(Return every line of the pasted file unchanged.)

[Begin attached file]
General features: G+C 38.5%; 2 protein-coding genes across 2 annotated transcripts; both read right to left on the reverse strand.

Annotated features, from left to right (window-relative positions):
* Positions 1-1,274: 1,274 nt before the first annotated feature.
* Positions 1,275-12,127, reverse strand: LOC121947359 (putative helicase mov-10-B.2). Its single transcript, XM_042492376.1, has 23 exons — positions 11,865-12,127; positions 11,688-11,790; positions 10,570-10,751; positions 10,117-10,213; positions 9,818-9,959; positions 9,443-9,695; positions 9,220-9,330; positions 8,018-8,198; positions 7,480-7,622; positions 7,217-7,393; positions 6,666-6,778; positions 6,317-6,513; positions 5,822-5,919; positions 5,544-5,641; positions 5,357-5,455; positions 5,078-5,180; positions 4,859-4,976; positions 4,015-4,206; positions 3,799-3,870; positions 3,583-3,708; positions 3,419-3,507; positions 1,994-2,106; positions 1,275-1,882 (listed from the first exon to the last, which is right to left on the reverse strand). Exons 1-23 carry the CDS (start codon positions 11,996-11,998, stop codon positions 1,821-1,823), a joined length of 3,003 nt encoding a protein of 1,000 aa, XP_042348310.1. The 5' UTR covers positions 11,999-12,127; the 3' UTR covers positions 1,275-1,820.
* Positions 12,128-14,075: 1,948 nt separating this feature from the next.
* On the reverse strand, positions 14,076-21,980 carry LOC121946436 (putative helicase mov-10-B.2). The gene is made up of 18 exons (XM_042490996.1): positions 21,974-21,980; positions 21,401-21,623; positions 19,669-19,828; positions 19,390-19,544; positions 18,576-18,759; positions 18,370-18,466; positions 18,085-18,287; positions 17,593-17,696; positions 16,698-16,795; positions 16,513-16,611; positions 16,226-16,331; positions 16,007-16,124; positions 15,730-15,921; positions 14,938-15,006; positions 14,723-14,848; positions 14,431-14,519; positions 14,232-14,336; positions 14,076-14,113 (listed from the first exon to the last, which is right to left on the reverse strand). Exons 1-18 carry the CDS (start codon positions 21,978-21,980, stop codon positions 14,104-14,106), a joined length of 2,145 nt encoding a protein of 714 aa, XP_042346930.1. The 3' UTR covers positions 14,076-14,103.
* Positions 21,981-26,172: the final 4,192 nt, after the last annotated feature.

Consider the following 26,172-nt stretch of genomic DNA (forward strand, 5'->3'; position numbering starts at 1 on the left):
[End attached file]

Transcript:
General features: G+C 38.5%; 2 protein-coding genes across 2 annotated transcripts; both read right to left on the reverse strand.

Annotated features, from left to right (window-relative positions):
* Positions 1-1,274: 1,274 nt before the first annotated feature.
* Positions 1,275-12,127, reverse strand: LOC121947359 (putative helicase mov-10-B.2). Its single transcript, XM_042492376.1, has 23 exons — positions 11,865-12,127; positions 11,688-11,790; positions 10,570-10,751; positions 10,117-10,213; positions 9,818-9,959; positions 9,443-9,695; positions 9,220-9,330; positions 8,018-8,198; positions 7,480-7,622; positions 7,217-7,393; positions 6,666-6,778; positions 6,317-6,513; positions 5,822-5,919; positions 5,544-5,641; positions 5,357-5,455; positions 5,078-5,180; positions 4,859-4,976; positions 4,015-4,206; positions 3,799-3,870; positions 3,583-3,708; positions 3,419-3,507; positions 1,994-2,106; positions 1,275-1,882 (listed from the first exon to the last, which is right to left on the reverse strand). Exons 1-23 carry the CDS (start codon positions 11,996-11,998, stop codon positions 1,821-1,823), a joined length of 3,003 nt encoding a protein of 1,000 aa, XP_042348310.1. The 5' UTR covers positions 11,999-12,127; the 3' UTR covers positions 1,275-1,820.
* Positions 12,128-14,075: 1,948 nt separating this feature from the next.
* On the reverse strand, positions 14,076-21,980 carry LOC121946436 (putative helicase mov-10-B.2). The gene is made up of 18 exons (XM_042490996.1): positions 21,974-21,980; positions 21,401-21,623; positions 19,669-19,828; positions 19,390-19,544; positions 18,576-18,759; positions 18,370-18,466; positions 18,085-18,287; positions 17,593-17,696; positions 16,698-16,795; positions 16,513-16,611; positions 16,226-16,331; positions 16,007-16,124; positions 15,730-15,921; positions 14,938-15,006; positions 14,723-14,848; positions 14,431-14,519; positions 14,232-14,336; positions 14,076-14,113 (listed from the first exon to the last, which is right to left on the reverse strand). Exons 1-18 carry the CDS (start codon positions 21,978-21,980, stop codon positions 14,104-14,106), a joined length of 2,145 nt encoding a protein of 714 aa, XP_042346930.1. The 3' UTR covers positions 14,076-14,103.
* Positions 21,981-26,172: the final 4,192 nt, after the last annotated feature.

Consider the following 26,172-nt stretch of genomic DNA (forward strand, 5'->3'; position numbering starts at 1 on the left):